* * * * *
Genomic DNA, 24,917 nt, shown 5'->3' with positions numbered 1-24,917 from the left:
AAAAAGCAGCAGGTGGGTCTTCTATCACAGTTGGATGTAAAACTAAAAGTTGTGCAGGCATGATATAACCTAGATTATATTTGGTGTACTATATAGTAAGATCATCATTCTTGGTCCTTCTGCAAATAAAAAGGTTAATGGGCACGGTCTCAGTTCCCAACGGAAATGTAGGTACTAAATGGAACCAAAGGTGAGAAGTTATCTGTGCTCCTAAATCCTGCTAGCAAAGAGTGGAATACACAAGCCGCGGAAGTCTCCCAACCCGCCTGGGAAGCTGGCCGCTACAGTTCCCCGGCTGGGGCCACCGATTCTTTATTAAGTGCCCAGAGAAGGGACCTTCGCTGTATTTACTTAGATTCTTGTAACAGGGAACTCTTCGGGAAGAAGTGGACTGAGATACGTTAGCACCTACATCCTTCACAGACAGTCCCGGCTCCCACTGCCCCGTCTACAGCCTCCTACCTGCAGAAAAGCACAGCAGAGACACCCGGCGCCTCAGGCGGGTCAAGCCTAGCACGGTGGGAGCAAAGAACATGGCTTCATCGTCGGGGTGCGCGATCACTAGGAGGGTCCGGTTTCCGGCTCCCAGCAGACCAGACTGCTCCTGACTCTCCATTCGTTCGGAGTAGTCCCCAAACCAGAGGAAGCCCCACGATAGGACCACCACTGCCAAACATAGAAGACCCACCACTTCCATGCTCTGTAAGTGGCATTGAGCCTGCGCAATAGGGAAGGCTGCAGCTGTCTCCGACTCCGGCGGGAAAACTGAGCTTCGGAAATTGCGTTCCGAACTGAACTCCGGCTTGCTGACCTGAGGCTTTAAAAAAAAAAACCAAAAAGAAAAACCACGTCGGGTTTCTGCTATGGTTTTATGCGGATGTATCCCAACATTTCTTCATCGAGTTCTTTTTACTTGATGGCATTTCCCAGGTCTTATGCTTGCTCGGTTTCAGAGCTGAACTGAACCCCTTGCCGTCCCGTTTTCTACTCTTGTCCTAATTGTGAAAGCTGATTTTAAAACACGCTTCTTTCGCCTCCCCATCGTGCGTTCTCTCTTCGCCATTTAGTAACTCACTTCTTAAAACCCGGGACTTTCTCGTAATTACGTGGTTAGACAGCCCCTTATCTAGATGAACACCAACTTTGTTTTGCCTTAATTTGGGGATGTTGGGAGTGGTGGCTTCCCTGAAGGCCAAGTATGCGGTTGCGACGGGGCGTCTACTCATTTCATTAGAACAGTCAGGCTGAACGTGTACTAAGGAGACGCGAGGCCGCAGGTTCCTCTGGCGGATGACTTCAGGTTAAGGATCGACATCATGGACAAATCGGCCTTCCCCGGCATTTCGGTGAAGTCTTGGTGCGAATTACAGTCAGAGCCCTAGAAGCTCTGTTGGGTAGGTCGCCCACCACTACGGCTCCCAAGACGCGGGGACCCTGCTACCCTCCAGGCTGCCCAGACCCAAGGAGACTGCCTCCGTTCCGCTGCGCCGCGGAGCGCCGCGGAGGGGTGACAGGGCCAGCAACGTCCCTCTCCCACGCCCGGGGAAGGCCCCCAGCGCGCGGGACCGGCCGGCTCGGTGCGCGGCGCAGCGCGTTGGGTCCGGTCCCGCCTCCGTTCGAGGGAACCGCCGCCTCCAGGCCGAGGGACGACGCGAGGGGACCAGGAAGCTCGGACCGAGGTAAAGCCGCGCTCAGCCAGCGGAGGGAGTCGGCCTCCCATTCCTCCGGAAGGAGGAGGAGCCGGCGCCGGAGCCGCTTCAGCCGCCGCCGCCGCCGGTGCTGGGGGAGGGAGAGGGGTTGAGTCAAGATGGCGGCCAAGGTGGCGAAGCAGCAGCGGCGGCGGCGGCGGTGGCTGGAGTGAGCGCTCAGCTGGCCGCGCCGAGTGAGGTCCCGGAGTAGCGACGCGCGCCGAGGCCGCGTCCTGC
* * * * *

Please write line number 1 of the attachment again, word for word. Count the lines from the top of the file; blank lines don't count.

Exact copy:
Genomic DNA, 24,917 nt, shown 5'->3' with positions numbered 1-24,917 from the left: